"How does the pattern change if it's 'EVen I could pass THAT class!'? (Bolding 'I' since it already takes the capital.) Does the self-deprecation (presupposing oneself to be generally inadequate, even if jokingly) mitigate the attack?"
I've been thinking about this ever since it was posted -- it's an excellent question and not easily answered.
For my dialect.....
"'EVen I could pass THAT class!" still presupposes that the class itself is mickey-mouse -- one of those classes where just showing up and breathing quietly will get you a B.
For the "I" portion -- and using "Pat" as the individual's name -- I think there are two possible scenarios.
1. Pat has very little self-confidence, considers himself/herself stupid and a rotten student, and doesn't hesitate to say so, so that "EVen I could pass THAT class!" has roughly the meaning "Even I, stupid as I am, barely able to find the bathroom alone, could pass THAT mickey-mouse class!"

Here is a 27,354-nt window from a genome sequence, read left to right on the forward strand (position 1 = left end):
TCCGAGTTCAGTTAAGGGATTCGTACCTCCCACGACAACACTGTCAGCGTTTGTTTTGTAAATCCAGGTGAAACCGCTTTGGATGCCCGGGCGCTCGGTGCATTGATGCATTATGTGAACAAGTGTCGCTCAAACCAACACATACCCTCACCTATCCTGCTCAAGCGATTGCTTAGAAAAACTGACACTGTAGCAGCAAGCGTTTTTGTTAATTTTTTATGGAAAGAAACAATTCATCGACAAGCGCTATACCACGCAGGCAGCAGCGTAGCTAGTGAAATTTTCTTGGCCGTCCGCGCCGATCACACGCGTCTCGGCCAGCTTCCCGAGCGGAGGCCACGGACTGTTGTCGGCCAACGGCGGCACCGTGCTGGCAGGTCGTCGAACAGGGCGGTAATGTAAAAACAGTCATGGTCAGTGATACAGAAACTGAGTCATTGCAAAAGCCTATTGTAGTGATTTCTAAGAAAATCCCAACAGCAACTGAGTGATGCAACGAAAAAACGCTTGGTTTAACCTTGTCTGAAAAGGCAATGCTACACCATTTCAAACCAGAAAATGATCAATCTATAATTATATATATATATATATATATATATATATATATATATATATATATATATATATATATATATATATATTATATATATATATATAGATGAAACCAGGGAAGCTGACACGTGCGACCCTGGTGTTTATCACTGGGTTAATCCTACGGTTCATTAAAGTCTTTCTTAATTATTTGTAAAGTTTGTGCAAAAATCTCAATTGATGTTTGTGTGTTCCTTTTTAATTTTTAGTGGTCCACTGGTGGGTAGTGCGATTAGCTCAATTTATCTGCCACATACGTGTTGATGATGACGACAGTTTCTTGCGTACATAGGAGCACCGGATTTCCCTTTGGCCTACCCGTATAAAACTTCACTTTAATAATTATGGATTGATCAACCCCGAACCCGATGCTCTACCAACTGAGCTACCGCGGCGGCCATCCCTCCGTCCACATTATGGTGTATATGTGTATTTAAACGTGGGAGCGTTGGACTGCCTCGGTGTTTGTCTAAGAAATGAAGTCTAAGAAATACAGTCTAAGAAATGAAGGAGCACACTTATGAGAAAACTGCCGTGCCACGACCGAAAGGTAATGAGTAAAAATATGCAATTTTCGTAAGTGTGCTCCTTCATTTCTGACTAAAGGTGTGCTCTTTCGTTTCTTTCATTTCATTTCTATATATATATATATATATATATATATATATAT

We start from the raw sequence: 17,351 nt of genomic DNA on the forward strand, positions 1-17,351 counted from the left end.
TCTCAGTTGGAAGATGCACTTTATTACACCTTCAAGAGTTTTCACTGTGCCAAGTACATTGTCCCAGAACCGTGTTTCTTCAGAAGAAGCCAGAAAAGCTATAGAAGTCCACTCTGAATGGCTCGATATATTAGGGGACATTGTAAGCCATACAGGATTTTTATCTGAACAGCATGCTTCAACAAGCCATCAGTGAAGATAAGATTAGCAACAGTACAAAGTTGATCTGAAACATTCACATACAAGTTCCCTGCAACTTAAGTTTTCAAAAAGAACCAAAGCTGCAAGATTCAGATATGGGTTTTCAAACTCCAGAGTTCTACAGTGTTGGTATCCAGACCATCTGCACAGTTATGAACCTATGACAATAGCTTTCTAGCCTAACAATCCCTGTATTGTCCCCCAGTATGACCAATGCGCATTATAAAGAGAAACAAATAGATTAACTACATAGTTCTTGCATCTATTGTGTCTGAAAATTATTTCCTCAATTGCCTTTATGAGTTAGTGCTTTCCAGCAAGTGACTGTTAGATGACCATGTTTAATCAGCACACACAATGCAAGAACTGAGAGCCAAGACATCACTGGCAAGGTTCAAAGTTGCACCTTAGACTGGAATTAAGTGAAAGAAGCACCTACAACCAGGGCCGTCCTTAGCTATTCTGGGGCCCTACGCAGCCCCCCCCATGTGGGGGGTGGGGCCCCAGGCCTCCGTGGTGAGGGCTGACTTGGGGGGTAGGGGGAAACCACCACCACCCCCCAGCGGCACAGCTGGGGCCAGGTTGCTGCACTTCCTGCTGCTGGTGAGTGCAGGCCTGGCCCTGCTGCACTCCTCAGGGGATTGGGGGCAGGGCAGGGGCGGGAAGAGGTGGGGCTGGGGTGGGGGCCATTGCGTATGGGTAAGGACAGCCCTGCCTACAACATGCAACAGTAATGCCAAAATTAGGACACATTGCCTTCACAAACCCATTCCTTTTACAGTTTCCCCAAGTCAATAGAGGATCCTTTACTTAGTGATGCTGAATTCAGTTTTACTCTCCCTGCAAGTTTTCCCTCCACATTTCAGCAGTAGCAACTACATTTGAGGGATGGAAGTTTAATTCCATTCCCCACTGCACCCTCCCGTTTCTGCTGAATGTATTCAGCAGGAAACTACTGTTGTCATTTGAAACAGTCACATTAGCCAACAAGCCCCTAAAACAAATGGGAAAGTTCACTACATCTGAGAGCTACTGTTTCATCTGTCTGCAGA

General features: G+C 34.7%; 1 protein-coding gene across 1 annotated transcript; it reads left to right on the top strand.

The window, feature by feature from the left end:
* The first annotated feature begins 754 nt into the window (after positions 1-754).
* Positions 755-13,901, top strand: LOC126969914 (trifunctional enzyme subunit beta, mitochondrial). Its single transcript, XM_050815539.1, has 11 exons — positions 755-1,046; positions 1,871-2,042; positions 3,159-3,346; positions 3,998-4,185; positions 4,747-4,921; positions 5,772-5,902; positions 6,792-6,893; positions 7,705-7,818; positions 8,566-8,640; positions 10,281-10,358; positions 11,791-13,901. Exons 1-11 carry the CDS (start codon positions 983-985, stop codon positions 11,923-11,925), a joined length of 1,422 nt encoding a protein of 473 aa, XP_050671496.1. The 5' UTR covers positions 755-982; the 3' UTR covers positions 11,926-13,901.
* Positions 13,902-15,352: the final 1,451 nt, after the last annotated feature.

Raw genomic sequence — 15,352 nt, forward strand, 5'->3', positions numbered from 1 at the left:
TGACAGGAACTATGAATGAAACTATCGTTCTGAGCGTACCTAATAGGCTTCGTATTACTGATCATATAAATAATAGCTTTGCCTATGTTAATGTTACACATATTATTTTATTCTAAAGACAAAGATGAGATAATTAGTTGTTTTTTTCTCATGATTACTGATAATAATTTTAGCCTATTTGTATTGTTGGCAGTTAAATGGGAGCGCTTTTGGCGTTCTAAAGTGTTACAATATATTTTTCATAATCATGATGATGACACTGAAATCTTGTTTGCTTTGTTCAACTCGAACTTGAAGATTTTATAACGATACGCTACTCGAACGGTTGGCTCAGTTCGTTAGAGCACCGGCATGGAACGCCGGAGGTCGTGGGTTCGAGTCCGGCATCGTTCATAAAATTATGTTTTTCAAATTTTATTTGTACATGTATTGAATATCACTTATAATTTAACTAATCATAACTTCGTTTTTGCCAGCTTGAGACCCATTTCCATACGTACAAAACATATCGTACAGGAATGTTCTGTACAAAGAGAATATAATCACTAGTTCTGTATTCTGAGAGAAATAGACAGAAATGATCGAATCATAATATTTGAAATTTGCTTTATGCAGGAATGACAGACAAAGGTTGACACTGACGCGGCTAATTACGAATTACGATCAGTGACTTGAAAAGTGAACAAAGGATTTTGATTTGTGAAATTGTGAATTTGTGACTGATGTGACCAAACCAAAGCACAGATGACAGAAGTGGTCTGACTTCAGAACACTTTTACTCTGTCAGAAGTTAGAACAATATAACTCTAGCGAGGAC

2. Pat doesn't consider herself/himself stupid, but for any number of reasons that would be available in context has a standard practice of putting herself/himself down in front of other people, so that "EVen I" -- and I'm far too courteous a person to say aloud that I'm a pretty decent student, so I'm pretending that I think I'm not -- could pass THAT mickey-mouse class!"
I know no way to distinguish the two alternatives using only written language; you'd need all the intonation and tone of voice and facial expression and the rest of the bodyparl.
It interests me that what's done to the "EVen X..." part of the utterance has no effect on the "...THAT class" part. Very stable, the negative presupposition that goes with "EVen X...". Which, you perceive, is there even when it's not there, like the traditional "Understood 'You'." That is, "JOHN could pass THAT class!" and "A CHILD could pass THAT class!" and "I could pass THAT class!" all have an "Understood 'Even' at the beginning.
[You maybe need a smidgen more stress on the content of [X] when the "EVen..." isn't lexicalized; I'm not certain, but I think you do. If so, that's neat, phonologically, and would be a pretty little rule.]